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Your smartphone is looking at you – but can it read your emotions?

What can a smartphone tell by looking at your face? Flickr/Peter Ras, CC BY-NC-SA

Your smartphone is looking at you – but can it read your emotions?

Smartphones can already understand your voice commands but imagine if they tried to read your emotions as well.

What if you asked it for details of movies showing at your local cinema and it replied:

Well, you look a bit sad. A rom-com should cheer you up! I’ll find local listings now.

Such emotion-aware technology may seem a long way off – but not if Apple or any number of other recent start-ups (Affectiva, Emotient, nViso and Realeyes) have anything to say about it.

Your face is a window to your emotion - so why not capitalise (and commercialise) on it?

What your face says

The premise is simple – a smartphone device will encode a user’s facial expressions using the built in camera. The device will then infer the emotional state of the user and modify any response accordingly:

  • feeling sad? Maybe it’s a good time to show the funny advertisement
  • feeling angry? Perhaps the difficulty level of a game should be lowered
  • feeling happy? Show a shopper the products he bought the last time he was happy.

The logic of such technology draws support from a popular belief that we can “read” the emotional states of others by looking at their faces (test yourself on this body language quiz). With just a glance we are often quick to judge whether someone is afraid or disgusted, happy or surprised.

This belief is supported by studies conducted in the mid-20th century by US psychologist Paul Ekman demonstrating that people are able to match people’s faces with emotion content (words that describe emotions, stories about emotions).

What is she feeling? The answer isn’t so simple as just reading her face. Flickr/Andrew Imanaka, CC BY

While this idea has permeated the scientific literature and popular belief, there is new research that calls these findings, and the general ability to “read” emotion faces, into question.

Ekman-style emotion recognition findings (or the lack thereof) don’t actually speak to whether someone’s internal emotional state is accurately reflected on the face.

Are you lying to me?

It is possible that people might be able to see happiness in a smile, anger in scowling eyebrows, but that those faces are not consistently made when people experience those emotions. On that front the evidence is exceedingly weak despite the idea – popularised in the television drama Lie to Me – that truth and deception are leaked on to the face.

Actor Tim Roth talks about his role in Lie to Me.

Take smiling. It’s common sense that we smile when we are happy. But, we also smile when we are embarrassed or frustrated.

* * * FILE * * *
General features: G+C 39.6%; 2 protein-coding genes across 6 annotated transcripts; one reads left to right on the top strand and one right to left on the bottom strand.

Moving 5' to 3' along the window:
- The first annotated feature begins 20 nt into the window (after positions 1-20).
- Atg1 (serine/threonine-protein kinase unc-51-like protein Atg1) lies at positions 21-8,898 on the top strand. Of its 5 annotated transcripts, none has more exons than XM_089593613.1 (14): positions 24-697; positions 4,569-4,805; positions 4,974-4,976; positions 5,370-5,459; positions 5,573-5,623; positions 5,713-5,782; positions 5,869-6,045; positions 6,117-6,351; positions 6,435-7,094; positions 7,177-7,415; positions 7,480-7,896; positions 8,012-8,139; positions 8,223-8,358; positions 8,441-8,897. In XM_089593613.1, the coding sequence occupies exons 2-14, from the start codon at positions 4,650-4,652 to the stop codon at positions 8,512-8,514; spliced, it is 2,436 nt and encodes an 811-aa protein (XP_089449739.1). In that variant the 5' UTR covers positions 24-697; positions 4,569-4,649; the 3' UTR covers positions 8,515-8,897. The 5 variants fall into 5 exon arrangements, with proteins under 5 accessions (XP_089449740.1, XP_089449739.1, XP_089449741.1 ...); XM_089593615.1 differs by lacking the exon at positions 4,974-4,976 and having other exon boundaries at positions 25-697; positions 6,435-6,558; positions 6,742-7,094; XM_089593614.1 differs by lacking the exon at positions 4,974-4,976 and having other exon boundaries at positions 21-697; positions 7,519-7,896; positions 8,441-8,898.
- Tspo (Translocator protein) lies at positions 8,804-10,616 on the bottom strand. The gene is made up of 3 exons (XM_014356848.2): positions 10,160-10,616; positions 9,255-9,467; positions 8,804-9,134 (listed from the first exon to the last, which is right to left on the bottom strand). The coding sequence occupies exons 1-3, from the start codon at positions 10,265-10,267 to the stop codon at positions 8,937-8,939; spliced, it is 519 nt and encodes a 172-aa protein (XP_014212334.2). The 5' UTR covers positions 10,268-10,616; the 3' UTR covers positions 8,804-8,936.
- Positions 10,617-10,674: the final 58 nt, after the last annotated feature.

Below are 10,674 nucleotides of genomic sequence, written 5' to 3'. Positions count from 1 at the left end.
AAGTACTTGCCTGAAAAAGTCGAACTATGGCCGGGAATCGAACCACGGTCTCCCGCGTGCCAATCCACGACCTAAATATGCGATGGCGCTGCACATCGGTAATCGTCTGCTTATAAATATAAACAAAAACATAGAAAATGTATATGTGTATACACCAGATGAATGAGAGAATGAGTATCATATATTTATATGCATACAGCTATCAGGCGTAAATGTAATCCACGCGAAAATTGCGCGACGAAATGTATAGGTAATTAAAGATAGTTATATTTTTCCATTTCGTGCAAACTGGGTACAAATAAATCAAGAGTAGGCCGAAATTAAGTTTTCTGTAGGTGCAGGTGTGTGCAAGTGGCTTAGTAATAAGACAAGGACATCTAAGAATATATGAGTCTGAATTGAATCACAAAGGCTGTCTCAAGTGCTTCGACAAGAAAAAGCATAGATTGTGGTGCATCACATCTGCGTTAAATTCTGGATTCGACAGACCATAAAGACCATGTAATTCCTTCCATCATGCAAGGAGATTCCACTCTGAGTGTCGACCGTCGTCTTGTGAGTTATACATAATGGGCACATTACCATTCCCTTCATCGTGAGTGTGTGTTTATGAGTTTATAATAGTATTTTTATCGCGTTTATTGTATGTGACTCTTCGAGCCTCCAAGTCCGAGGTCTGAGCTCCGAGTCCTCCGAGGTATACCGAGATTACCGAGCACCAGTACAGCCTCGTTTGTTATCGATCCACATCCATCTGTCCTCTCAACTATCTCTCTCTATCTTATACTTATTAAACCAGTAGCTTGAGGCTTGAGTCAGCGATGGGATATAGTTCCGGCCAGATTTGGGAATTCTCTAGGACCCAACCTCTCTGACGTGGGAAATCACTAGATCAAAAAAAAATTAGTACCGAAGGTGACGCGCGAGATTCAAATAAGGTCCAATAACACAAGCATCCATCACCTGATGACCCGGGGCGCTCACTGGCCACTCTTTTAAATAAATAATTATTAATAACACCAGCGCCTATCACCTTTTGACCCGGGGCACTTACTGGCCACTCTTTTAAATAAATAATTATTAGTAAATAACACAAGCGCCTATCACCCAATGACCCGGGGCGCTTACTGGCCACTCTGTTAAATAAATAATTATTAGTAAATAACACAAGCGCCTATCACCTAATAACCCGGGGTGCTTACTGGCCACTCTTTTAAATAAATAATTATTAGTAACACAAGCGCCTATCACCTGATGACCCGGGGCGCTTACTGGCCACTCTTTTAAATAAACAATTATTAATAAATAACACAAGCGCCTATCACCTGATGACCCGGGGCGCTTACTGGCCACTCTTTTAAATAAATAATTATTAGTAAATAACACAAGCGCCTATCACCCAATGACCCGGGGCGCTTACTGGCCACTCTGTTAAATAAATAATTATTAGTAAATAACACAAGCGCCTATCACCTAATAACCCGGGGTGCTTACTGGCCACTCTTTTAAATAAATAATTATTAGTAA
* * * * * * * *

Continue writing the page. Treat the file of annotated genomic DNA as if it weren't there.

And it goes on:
We are less likely to smile when we are alone, even if we are truly happy. We also sometimes make other faces when we are purportedly happy, such as Olympic medallists and other elite athletes.

Serena Williams’ face alone might suggest she is angry – but her body posture and the context tells us this is an expression of victory, having just won a point against Ekaterina Makarova of Russia at the Dubai Duty Free Tennis WTA Championships in Dubai, February 2014. EPA/Ali Haider

Even when people are making very extreme faces, it can be difficult to tell emotional states apart based on the face alone. Facial displays don’t appear to correspond to emotions in specific or unique ways as robustly as previously thought.

All of this research stands in the face (pun intended) of what most of us think that we know about perceiving emotion in others. So how is it that we are capable of knowing what someone else feels?

Current thinking in emotion research suggests that multiple sources of information are used when we name the emotion we see in a face.

It’s not just in the face

In addition to the cues on the face, information from posture, the voice, the context, and our own past experiences are incorporated into our judgements of others’ emotions.

While it may seem like we are simply reading our friend’s face when we deem that she is happy, we’re doing much, much more than that. And, to check, we would want to ask her how she is feeling.

So is it possible for a smartphone to accurately know when we’re filled with pride or trepidation by snapping a picture (or even recording video) of our faces?

Smartphones not that smart after all. Flickr/Ruben Nitsche, CC BY-NC-SA

Emotion science says “no” – at least for now. Given the evidence, new technologies attempting to use facial displays to infer the emotional states of users are based on a rather shaky premise. On this front, smart devices are not very smart.

Apple appears to be hedging its bets. The US Patent Office is considering an application from Apple detailing an algorithm that integrates device usage patterns (such as switching between applications, websites browsed) and psychophysiological measures (such as heart rate and blood pressure) with facial displays to infer a user’s emotional states.

Such an algorithm would likely do a better job than the camera alone, but we are a long way away from producing unequiovocal scientific evidence that supports that ability.

But we need to ask ourselves whether we want our devices attempting to perceive our emotions, even if the scientific evidence suggests they won’t be able to do so accurately at the moment?

Do we ever want devices “reading” our emotions or should emotion perception be left to beings that can themselves feel emotions?

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